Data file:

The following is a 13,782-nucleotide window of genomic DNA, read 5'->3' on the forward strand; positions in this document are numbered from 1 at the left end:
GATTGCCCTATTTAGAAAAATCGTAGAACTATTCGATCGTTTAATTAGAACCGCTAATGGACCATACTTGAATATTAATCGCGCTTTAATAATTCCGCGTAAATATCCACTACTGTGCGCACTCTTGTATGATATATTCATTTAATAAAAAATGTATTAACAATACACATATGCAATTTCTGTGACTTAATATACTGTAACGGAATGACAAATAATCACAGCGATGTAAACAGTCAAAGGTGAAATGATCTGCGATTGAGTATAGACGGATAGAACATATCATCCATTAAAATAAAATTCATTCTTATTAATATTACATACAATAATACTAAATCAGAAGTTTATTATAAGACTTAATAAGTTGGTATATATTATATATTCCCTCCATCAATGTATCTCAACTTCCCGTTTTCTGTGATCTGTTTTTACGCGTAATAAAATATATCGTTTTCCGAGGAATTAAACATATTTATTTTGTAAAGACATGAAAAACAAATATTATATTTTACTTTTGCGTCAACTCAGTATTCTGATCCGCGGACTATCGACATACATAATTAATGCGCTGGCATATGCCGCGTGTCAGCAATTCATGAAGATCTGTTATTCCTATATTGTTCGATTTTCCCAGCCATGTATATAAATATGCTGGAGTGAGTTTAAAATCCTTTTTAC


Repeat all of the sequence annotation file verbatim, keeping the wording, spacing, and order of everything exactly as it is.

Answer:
The following is a 13,782-nucleotide window of genomic DNA, read 5'->3' on the forward strand; positions in this document are numbered from 1 at the left end:
GATTGCCCTATTTAGAAAAATCGTAGAACTATTCGATCGTTTAATTAGAACCGCTAATGGACCATACTTGAATATTAATCGCGCTTTAATAATTCCGCGTAAATATCCACTACTGTGCGCACTCTTGTATGATATATTCATTTAATAAAAAATGTATTAACAATACACATATGCAATTTCTGTGACTTAATATACTGTAACGGAATGACAAATAATCACAGCGATGTAAACAGTCAAAGGTGAAATGATCTGCGATTGAGTATAGACGGATAGAACATATCATCCATTAAAATAAAATTCATTCTTATTAATATTACATACAATAATACTAAATCAGAAGTTTATTATAAGACTTAATAAGTTGGTATATATTATATATTCCCTCCATCAATGTATCTCAACTTCCCGTTTTCTGTGATCTGTTTTTACGCGTAATAAAATATATCGTTTTCCGAGGAATTAAACATATTTATTTTGTAAAGACATGAAAAACAAATATTATATTTTACTTTTGCGTCAACTCAGTATTCTGATCCGCGGACTATCGACATACATAATTAATGCGCTGGCATATGCCGCGTGTCAGCAATTCATGAAGATCTGTTATTCCTATATTGTTCGATTTTCCCAGCCATGTATATAAATATGCTGGAGTGAGTTTAAAATCCTTTTTAC